YOU SIT down in front of your computer, determined to set out on the journey of discovering the forest of related researches you need to collate for your undergraduate research. Then you go on to Google Scholar, and scour through pages and more pages of researches just to enrich your RRLs collection.
Then you stumble upon what I call *The One*, that one study that is very much related or overwhelmingly similar to what you are planning to pursue, only to find out that you can only acquire a copy through either of these options: (1) Download the PDF version of the study after registering your credit card details (this, for my case, often spells “Abort mission!”); (2) Sign up for a five-, 10-, 15-, or even a 30-day trial and pay a hefty amount after that period; (3) Log-in to a particular journal database through your institution (which may or may not have access); (4) Contact the authors, explain to them your study and try to secure a copy (though there is no guarantee that they will hand it out for free); (5) View the entire study for a good five minutes (yes, some online databases went to great lengths); and (6) Opt to buy a copy for a certain amount that sure is way out of your league.
I must say all of these “options,” or “predicaments,” if you would opt to put it that way, could be heartbreaking, especially if your research is a little too complicated, and when you yourself have not figured things out—and the only way you can make sense of things is through *The One*.
More often that not, students of research like most of us in AB, have utilized the gold mine that is our University’s subscription to prestigious online journal databases in the world. I can remember a professor of mine emphasizing that these subscriptions cost the University millions of pesos every year, and we all could not believe that there really is a price to pay for the pursuit of knowledge.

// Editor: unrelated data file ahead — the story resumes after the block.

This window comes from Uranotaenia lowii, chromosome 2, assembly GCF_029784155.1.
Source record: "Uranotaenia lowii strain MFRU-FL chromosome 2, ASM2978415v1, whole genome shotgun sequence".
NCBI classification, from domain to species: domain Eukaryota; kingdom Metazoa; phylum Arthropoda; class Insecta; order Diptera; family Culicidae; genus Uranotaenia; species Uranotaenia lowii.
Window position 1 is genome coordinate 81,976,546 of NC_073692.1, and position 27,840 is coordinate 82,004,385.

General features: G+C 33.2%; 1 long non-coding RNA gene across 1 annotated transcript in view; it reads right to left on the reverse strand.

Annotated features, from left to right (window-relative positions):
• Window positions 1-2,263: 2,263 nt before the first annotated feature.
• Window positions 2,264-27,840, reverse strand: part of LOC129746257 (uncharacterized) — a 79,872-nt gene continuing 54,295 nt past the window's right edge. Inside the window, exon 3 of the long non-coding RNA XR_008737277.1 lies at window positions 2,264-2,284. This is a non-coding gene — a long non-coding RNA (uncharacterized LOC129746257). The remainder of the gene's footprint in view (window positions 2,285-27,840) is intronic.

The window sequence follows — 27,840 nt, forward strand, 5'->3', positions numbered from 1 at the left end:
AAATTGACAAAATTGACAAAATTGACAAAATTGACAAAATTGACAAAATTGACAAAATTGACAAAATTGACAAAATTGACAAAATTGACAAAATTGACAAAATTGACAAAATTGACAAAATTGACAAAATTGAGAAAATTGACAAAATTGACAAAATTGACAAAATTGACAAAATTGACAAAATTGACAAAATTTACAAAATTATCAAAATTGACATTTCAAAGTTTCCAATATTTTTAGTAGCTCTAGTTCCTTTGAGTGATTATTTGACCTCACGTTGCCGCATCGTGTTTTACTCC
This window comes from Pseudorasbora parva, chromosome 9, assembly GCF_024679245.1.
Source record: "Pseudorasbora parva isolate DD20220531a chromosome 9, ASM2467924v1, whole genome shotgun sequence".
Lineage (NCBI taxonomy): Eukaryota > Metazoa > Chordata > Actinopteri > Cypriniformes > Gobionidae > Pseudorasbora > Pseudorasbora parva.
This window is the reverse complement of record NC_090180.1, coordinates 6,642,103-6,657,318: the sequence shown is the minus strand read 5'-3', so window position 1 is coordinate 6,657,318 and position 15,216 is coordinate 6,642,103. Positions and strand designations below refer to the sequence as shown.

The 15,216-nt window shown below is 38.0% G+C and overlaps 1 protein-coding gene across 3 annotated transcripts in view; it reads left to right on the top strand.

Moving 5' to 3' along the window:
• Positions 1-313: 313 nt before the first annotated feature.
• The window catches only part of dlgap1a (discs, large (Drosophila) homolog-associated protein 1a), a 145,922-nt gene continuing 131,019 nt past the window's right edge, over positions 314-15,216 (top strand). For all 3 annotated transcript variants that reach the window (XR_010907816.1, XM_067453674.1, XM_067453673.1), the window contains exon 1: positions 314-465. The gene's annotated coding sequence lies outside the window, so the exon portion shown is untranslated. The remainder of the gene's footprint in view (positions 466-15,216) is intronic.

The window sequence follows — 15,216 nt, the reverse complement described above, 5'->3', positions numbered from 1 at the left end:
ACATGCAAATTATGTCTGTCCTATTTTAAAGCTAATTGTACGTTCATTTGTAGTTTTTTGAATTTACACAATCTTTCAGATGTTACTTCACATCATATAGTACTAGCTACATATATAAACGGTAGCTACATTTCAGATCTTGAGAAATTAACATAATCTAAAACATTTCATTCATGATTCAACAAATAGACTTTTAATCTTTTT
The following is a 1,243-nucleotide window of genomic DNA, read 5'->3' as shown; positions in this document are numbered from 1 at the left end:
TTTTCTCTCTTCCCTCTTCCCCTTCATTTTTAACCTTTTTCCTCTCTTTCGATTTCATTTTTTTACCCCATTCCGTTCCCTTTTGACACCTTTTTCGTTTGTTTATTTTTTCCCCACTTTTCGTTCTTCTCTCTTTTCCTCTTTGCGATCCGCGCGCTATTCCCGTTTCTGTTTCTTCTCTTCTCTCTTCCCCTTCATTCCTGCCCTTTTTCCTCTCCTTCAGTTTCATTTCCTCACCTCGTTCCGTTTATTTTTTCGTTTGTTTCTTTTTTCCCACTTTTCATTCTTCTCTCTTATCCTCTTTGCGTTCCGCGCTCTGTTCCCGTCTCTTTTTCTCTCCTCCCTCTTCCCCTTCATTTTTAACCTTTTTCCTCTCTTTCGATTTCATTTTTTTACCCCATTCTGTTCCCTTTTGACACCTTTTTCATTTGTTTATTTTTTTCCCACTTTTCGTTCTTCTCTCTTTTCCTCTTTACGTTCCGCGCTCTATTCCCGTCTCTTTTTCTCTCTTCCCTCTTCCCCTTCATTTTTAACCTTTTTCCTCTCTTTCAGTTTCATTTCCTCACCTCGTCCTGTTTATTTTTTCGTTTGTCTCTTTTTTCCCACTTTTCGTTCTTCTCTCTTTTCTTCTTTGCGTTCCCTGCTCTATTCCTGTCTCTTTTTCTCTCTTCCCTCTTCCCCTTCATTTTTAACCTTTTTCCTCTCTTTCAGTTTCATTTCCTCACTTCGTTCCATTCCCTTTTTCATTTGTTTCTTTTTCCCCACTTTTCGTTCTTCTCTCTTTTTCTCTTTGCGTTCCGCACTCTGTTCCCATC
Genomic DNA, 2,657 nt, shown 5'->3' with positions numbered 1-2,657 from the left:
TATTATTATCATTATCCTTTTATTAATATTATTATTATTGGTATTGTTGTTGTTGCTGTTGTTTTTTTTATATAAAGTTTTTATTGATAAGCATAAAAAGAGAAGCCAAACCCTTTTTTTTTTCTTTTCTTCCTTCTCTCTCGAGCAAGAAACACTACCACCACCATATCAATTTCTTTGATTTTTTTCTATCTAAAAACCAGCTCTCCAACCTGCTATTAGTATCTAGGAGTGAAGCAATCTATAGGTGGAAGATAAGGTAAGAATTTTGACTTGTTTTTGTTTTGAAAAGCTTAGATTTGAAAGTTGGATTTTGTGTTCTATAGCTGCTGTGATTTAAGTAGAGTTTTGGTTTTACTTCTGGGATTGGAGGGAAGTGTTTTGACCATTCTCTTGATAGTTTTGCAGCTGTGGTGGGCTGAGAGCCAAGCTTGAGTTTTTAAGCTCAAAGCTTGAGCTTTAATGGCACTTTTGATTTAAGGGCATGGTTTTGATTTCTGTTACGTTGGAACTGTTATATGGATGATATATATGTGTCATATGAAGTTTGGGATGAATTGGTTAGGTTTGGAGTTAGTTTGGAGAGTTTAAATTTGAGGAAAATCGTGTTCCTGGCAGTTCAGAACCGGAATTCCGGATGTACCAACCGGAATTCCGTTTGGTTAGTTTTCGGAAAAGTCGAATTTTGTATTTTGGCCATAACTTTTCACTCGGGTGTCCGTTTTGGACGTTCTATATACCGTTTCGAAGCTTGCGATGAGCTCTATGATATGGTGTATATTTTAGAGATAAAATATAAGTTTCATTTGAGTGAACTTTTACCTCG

However, sometimes even the subscription is not enough to supply our demands to more recent researches and research journals. It takes one Google search to know that petitions have been launched to ask owners and publishers of journal databases to give students all around the world an access to their knowledge portals at discounted, student-friendly rates, but, for most, their efforts prove futile.
In pursuit of *The One*, I found myself in web pages that slapped me with blinking pop-ups of discounts and promo rates for unbridled access, and in websites that promised to take me to the paradise of research publications (the most famous one has a user interface for Russian users, so it just frustrated me even more), along with several other websites that have online archives of researches that are only available for students in first world countries.
Not that I am saying that acquisition of these published knowledge should be for free, as it took time and effort and even more than that just to come up with a credible research output. Many have put the pursuit of research “a birthing process” and there is immense joy after validating the knowledge one has worked so hard for.
However, as a student from a country who is in the process of gaining footing in global research discourse, I believe making these researches as easily available as possible could spell wonders for student researchers like me. Easier acquisition can take many forms; it could be in the form of marked down student rates, and of research aids or grants from publishers and between governments, among others.
But as for now, most of us are bound to hope for the best, that *The One* may take the form of a free PDF version, or just curl up in a corner and see *The One* become *The One that Got Away*. F
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